Geese Feces

Questioner: Anonymous

Posted to: Shari Shuman, Vice President Administration & Finance

The other day I did see my faculty colleague walking in our building with goose feces on her shoe. Due to my background, I do not say such things to people, but it is a concern of mine. With all of the geese and people that walk, we shouldn’t have to suffer through this situation. Are there solutions? Can sidewalks be washed regularly? Must geese stay near people? Are there other options? Thank you for the consideration.
At the last meeting, my question was read and I sensed most people joking, so please let me try again to share the serious issue of the goose feces in building. Now I see the geese causing issues of making feces on sidewalks. I saw the students – and even the faculty – having the geese feces on their shoes and making public building carpets and floorings so messy. I researched the issue and found that Chattanooga State Community College had similar issue. Their maintenance crews remove up to 100 pounds of geese feces each day. Goose feces in ponds are bad for the water and cause much algae growth. Stony Brook University had similar issue and used the border collie dogs with trained handlers to humanely remove the geese. Other idea is the Solar Super Sonic system. With this technology, the system plays pre-recorded goose distress calls every ten minutes to alert geese of danger. There must surely be more options the university can enact before we have a feces crisis.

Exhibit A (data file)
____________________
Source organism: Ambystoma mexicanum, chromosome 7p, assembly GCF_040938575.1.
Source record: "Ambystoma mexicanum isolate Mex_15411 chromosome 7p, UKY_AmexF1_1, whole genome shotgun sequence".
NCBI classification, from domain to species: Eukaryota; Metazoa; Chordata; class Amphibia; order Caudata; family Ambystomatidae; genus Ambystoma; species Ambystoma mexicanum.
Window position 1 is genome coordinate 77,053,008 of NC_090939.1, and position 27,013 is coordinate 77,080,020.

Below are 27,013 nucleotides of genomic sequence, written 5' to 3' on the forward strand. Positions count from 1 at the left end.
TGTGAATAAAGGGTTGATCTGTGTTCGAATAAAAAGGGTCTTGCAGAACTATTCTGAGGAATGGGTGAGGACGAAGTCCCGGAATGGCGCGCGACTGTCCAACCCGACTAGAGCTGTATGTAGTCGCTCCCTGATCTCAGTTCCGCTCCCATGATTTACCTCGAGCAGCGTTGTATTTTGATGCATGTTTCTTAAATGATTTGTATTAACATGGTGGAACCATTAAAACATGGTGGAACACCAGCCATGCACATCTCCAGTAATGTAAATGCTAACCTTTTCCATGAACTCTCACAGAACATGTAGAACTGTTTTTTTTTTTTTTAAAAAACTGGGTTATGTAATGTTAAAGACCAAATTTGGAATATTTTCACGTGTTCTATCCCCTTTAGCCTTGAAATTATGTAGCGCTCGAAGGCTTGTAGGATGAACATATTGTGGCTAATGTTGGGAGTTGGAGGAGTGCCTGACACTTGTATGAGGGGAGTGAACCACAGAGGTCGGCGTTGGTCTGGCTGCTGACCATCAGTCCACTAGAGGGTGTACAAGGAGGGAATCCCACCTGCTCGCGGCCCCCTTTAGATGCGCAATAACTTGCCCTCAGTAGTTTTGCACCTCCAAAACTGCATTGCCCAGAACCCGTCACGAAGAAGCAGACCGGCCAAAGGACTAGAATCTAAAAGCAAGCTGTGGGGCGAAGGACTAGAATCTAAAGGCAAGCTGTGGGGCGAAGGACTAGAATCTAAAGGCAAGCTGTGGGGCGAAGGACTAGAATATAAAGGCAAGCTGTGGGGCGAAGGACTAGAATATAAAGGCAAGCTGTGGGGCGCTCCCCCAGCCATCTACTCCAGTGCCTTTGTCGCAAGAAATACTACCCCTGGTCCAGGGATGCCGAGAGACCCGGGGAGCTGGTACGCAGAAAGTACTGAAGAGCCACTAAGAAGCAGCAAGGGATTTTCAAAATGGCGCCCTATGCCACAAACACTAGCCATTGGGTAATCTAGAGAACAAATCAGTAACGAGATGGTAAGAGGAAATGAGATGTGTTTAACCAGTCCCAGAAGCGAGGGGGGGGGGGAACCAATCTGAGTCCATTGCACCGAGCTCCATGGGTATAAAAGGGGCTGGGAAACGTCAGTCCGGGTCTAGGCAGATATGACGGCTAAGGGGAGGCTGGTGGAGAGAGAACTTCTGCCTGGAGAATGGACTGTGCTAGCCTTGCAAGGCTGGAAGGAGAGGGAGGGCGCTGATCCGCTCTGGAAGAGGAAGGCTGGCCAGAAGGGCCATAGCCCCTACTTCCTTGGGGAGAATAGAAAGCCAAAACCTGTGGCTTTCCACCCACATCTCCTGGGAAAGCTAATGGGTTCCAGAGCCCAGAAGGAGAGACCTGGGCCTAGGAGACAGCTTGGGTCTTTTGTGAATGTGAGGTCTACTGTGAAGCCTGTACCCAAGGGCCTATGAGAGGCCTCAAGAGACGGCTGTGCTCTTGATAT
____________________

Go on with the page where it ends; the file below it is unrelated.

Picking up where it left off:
Response from Shari Shuman, Vice President of the Administration & Finance:

I understand your concern about the geese droppings on our campus. It is a daily reminder that life existed on this plot of land before UNF was built and hopefully it will be here long after we as individuals are long gone. Our campus has a tradition of coexisting with the natural beauty that surrounds us, which makes us very attractive to prospective students and visitors. Still, it is not fun to have to dodge droppings as you walk across campus.

Physical Facilities works hard to clean the walkways of the droppings daily. Pressure washers are going full speed every morning.

We have researched various ways to handle this dilemma, including the very unconventional method of using what’s called a Goosinator. It is essentially a remote controlled creation that can go as fast as 25 mph to scare geese away. If you want to see for yourself, watch this:

After much debate, it left us with a variety of concerns, including how we treat wildlife on our campus and dangers of possibly scaring the geese into crowds of people. Goosinators have been successful on golf courses, but we are a campus, with activity 24-hours a day and 3,000 residential students.

We are continuing to research ways to make the campus safe for all: faculty, staff, students, visitors and yes, even safe for the geese.


Shari Shuman

VP, Administration and Finance

University of North Florida

1 UNF Drive

Jacksonville, Fl 32224


Leave a Reply